What is the best way to see Palm Springs in one day?

Answers from Our Experts (1)

Marissa Willman

If you only have one day to see Palm Springs, it’s important to make it count. Start your day with a look at Palm Springs’ natural wonders by taking a Desert Adventures tour of the Indian Canyons or San Andreas Fault. From the back of one of their red, open-air Jeeps, you’ll be led through the impressive fault line or striking canyons that surround Palm Springs. Tour guides offer a look at both the geological marvels and the native history of the Coachella Valley, giving you an idea of what this desert oasis looked like before Hollywood’s elite came to play in Palm Springs.

Speaking of Old Hollywood, you can see how celebrities such as Elvis, Frank Sinatra and Bob Hope lived by taking a self-guided drive of the city’s famed mid-century modern architecture. Must-see buildings include Elvis’ Honeymoon Hideaway, Bob Hope’s “Volcano Home” and the steel houses designed by Donald Wexler. If you’re more of an art fan than an architecture buff, skip the homes and head to the Palm Springs Art Museum for a look at contemporary galleries and Native American artifacts.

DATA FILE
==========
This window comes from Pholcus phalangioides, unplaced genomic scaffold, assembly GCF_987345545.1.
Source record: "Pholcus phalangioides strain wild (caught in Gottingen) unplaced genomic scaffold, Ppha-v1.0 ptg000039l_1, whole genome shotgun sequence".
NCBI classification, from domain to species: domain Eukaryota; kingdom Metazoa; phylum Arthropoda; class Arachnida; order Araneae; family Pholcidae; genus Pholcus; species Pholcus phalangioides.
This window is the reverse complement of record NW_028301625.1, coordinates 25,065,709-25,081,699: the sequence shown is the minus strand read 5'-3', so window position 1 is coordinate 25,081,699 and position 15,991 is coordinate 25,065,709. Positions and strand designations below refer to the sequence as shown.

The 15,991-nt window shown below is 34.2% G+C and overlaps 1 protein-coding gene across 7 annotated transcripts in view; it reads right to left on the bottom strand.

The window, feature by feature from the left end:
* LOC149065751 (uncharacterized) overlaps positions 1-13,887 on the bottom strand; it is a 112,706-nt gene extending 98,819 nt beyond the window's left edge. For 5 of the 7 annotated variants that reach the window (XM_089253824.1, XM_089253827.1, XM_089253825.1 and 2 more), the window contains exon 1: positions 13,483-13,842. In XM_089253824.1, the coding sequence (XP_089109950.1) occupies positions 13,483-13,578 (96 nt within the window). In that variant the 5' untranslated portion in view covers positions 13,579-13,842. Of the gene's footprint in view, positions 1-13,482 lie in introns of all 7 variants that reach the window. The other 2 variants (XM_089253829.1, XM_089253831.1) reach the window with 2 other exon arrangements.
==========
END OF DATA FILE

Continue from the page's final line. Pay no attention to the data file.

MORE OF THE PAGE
In the afternoon, get a better view of the desert with a trip up the Palm Springs Aerial Tramway, the largest rotating tramway in the world. At the top of the tram, you can explore the nature trails at San Jacinto National Park or dine with a view of the entire Coachella Valley at one of the tram’s two eateries, Peaks Restaurant and Pines Café.

Speaking of dining, you’ll find the desert’s best dinner experience at Spencer’s in Palm Springs. Tucked against the San Jacinto Mountains, you can enjoy an array of Pan-American dishes under the lanterns and stars while sitting on Spencer’s picturesque patio.

After dark, take a leisurely stroll along South Palm Canyon Drive to enjoy the desert vibe as locals unwind and night rolls over the desert. You’ll find plenty of shops to explore, as well as bars for an after-dinner drink before ending your day in Palm Springs.

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